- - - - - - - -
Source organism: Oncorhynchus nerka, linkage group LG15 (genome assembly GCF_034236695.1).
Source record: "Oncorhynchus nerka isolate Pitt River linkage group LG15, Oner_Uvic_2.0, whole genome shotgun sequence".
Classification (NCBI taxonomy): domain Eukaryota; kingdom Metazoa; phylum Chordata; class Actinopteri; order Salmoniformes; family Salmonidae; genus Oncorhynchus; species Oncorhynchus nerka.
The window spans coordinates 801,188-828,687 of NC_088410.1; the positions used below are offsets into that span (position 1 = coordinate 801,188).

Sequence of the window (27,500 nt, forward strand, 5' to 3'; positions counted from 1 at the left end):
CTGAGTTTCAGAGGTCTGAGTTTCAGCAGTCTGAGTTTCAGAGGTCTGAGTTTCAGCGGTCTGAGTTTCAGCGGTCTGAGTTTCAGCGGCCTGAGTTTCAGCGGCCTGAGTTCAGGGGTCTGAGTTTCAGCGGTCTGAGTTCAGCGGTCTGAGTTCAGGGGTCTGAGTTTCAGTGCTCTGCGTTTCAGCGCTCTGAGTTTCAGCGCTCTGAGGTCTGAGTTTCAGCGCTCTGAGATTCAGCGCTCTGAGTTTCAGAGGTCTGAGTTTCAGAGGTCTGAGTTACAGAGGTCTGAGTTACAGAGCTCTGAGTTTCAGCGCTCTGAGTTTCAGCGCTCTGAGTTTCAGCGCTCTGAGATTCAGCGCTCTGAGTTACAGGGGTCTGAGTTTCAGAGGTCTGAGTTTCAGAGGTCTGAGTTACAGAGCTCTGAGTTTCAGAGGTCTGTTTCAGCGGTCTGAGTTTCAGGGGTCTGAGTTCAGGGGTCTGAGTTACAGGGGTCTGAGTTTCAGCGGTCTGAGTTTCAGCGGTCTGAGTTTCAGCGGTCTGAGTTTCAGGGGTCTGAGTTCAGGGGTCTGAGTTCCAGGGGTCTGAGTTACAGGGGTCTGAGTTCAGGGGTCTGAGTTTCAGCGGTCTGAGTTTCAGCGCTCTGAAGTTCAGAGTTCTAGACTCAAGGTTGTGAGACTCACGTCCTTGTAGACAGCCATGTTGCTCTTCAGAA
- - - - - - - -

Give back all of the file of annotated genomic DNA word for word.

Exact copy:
Source organism: Oncorhynchus nerka, linkage group LG15 (genome assembly GCF_034236695.1).
Source record: "Oncorhynchus nerka isolate Pitt River linkage group LG15, Oner_Uvic_2.0, whole genome shotgun sequence".
Classification (NCBI taxonomy): domain Eukaryota; kingdom Metazoa; phylum Chordata; class Actinopteri; order Salmoniformes; family Salmonidae; genus Oncorhynchus; species Oncorhynchus nerka.
The window spans coordinates 801,188-828,687 of NC_088410.1; the positions used below are offsets into that span (position 1 = coordinate 801,188).

Sequence of the window (27,500 nt, forward strand, 5' to 3'; positions counted from 1 at the left end):
CTGAGTTTCAGAGGTCTGAGTTTCAGCAGTCTGAGTTTCAGAGGTCTGAGTTTCAGCGGTCTGAGTTTCAGCGGTCTGAGTTTCAGCGGCCTGAGTTTCAGCGGCCTGAGTTCAGGGGTCTGAGTTTCAGCGGTCTGAGTTCAGCGGTCTGAGTTCAGGGGTCTGAGTTTCAGTGCTCTGCGTTTCAGCGCTCTGAGTTTCAGCGCTCTGAGGTCTGAGTTTCAGCGCTCTGAGATTCAGCGCTCTGAGTTTCAGAGGTCTGAGTTTCAGAGGTCTGAGTTACAGAGGTCTGAGTTACAGAGCTCTGAGTTTCAGCGCTCTGAGTTTCAGCGCTCTGAGTTTCAGCGCTCTGAGATTCAGCGCTCTGAGTTACAGGGGTCTGAGTTTCAGAGGTCTGAGTTTCAGAGGTCTGAGTTACAGAGCTCTGAGTTTCAGAGGTCTGTTTCAGCGGTCTGAGTTTCAGGGGTCTGAGTTCAGGGGTCTGAGTTACAGGGGTCTGAGTTTCAGCGGTCTGAGTTTCAGCGGTCTGAGTTTCAGCGGTCTGAGTTTCAGGGGTCTGAGTTCAGGGGTCTGAGTTCCAGGGGTCTGAGTTACAGGGGTCTGAGTTCAGGGGTCTGAGTTTCAGCGGTCTGAGTTTCAGCGCTCTGAAGTTCAGAGTTCTAGACTCAAGGTTGTGAGACTCACGTCCTTGTAGACAGCCATGTTGCTCTTCAGAA